I'm using a slightly modified version of pipic to take the pictures, and I used avconv to convert the images into a video. There's some additional work I want to do — some of the coding in pipic is a bit crufty, and I need to find the best gamma for taking a picture every 30 seconds (pipic is designed to slowly skew the shutter speed and ISO settings to prevent flashes in the resulting images; taking a picture every 30 seconds means it takes a long time for the camera to catch up with the fact that the sun has come up....)

Posted at: 19:26 | category: /weather | Link

Sat, 23 Jan 2016

Sriracha Kimchee Quinoa

I'm currently surviving Snopocalypse 2016 and when I'm cooped up, I cook up a storm. Today's dish is Sriracha Kimchee Quinoa.

Posted at: 20:17 | category: /food | Link

Sat, 09 Jan 2016

New PGP Key as of 9 January 2016

I've replaced my old PGP with a new key so I can take advantage of modern hash types, as well as remove old hashes, and properly use sub-keys.

You can find information about my keys, including a transition statement signed by both my old and new keys, here.

Posted at: 20:44 | category: /computers/gpg | Link

Tue, 01 Dec 2015

Giving Tuesday

I've long been a critic of one-time donation memes. While they give a boost to many worthy charities, they don't sustain. I feel like they're the empty calories of the karmic world, satisfying for a while, but in the end leaving you (and others) feeling empty. As any charity what it wants, and it wants an ongoing, dedicated, sustainable donor base.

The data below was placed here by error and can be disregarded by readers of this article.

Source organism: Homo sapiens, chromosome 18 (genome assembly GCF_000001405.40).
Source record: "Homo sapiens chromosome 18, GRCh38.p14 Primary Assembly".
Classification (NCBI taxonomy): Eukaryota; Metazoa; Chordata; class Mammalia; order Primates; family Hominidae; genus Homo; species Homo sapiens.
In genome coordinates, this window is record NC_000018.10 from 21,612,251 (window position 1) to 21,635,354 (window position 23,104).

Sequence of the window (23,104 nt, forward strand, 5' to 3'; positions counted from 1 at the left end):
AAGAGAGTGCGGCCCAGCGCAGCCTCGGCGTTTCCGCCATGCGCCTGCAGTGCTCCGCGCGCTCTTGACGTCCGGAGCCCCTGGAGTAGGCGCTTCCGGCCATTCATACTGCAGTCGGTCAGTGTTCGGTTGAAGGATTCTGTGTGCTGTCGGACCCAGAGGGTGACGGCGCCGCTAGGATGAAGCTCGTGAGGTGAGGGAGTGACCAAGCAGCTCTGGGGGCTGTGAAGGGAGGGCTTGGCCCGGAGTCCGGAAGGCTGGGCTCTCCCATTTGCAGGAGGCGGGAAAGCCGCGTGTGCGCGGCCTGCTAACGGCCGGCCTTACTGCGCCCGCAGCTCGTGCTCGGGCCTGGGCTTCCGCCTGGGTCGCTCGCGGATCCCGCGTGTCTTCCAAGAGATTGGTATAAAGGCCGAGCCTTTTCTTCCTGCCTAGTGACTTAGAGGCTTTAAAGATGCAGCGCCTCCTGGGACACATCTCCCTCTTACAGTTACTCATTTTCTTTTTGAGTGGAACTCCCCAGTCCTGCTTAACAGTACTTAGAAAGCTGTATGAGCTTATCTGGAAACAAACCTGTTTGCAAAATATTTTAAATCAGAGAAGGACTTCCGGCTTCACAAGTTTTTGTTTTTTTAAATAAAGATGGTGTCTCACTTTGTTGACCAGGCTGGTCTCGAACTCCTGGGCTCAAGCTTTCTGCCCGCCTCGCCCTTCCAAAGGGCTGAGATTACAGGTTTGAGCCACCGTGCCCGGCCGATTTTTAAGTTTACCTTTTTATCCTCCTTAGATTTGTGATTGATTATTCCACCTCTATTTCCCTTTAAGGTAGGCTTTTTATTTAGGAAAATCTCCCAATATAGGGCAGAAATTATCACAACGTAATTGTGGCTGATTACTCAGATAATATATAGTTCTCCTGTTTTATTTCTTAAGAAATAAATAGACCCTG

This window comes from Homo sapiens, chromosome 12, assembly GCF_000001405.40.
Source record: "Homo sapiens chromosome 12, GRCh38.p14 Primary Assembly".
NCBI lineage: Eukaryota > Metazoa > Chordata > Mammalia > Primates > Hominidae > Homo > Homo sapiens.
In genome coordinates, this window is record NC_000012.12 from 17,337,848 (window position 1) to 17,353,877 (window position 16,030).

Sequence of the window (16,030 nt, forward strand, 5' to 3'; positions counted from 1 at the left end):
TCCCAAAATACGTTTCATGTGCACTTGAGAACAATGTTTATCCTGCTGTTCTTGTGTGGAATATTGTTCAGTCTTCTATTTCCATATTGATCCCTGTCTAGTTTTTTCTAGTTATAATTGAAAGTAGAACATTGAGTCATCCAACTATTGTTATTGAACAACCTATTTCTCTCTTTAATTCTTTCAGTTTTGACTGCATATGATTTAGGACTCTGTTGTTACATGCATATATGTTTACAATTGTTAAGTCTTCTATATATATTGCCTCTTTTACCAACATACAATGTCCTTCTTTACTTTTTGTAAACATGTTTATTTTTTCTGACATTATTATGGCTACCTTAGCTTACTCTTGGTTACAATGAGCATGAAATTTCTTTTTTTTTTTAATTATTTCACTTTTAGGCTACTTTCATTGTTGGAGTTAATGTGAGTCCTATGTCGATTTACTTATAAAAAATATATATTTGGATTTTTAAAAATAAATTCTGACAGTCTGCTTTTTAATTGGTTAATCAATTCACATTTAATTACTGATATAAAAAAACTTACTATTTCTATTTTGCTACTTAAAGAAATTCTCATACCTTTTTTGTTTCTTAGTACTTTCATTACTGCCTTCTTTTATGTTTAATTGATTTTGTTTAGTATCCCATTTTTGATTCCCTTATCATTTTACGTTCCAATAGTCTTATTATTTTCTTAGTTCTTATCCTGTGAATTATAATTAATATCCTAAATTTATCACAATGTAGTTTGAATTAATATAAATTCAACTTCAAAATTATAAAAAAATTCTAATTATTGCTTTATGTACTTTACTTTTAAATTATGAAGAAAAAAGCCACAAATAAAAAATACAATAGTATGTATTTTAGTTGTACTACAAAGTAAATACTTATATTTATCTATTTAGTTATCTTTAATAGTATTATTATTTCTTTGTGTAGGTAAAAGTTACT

In the ongoing theme of naming the days after the (American) Thanksgiving Holiday (Black Friday, Small-Business Saturday, Cyber Monday, Why The Fuck Are We Still Eating Leftovers Sunday) the latest to show up on my horizon is Giving Tuesday. There's a website for it, of course:

We have a day for giving thanks. We have two for getting deals. Now, we have #GivingTuesday, a global day dedicated to giving back. On Tuesday, December 1, 2015, charities, families, businesses, community centers, and students around the world will come together for one common purpose: to celebrate generosity and to give.

I will not deny any person who donates to a reputable charity, even if only once. But I beg you to go beyond: give regularly. Find a cause you identify with and help become that charity's lifeblood. You'll be sustaining a cause you care deeply about, a base for them to do vital work. Use sites like Charity Navigator to find charities that spend 80% or more of their funds on programmatic activities. See if your workplace matches donations, or even if they have a program to have donations taken automatically out of your paycheck.

Give regularly, and do good. Wouldn't you rather be a good apple to a worthy charity, instead of a candy bar?

Posted at: 20:40 | category: /civics | Link